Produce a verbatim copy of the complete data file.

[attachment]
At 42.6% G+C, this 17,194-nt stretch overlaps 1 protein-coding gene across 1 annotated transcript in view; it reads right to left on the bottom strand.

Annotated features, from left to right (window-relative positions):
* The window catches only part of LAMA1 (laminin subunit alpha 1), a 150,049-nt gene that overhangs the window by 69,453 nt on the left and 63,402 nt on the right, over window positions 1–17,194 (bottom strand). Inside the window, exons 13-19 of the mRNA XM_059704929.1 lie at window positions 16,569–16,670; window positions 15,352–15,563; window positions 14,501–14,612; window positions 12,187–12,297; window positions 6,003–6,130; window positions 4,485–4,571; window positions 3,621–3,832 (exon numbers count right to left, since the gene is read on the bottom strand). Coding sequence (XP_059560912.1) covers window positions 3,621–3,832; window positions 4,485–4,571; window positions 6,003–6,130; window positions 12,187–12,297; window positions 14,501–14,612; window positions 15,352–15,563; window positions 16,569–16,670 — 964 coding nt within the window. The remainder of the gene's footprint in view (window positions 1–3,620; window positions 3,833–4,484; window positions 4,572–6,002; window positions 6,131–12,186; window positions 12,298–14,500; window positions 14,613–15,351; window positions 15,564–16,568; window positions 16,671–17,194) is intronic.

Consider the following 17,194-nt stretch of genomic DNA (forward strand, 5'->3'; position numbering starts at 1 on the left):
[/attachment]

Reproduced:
At 42.6% G+C, this 17,194-nt stretch overlaps 1 protein-coding gene across 1 annotated transcript in view; it reads right to left on the bottom strand.

Annotated features, from left to right (window-relative positions):
* The window catches only part of LAMA1 (laminin subunit alpha 1), a 150,049-nt gene that overhangs the window by 69,453 nt on the left and 63,402 nt on the right, over window positions 1–17,194 (bottom strand). Inside the window, exons 13-19 of the mRNA XM_059704929.1 lie at window positions 16,569–16,670; window positions 15,352–15,563; window positions 14,501–14,612; window positions 12,187–12,297; window positions 6,003–6,130; window positions 4,485–4,571; window positions 3,621–3,832 (exon numbers count right to left, since the gene is read on the bottom strand). Coding sequence (XP_059560912.1) covers window positions 3,621–3,832; window positions 4,485–4,571; window positions 6,003–6,130; window positions 12,187–12,297; window positions 14,501–14,612; window positions 15,352–15,563; window positions 16,569–16,670 — 964 coding nt within the window. The remainder of the gene's footprint in view (window positions 1–3,620; window positions 3,833–4,484; window positions 4,572–6,002; window positions 6,131–12,186; window positions 12,298–14,500; window positions 14,613–15,351; window positions 15,564–16,568; window positions 16,671–17,194) is intronic.

Consider the following 17,194-nt stretch of genomic DNA (forward strand, 5'->3'; position numbering starts at 1 on the left):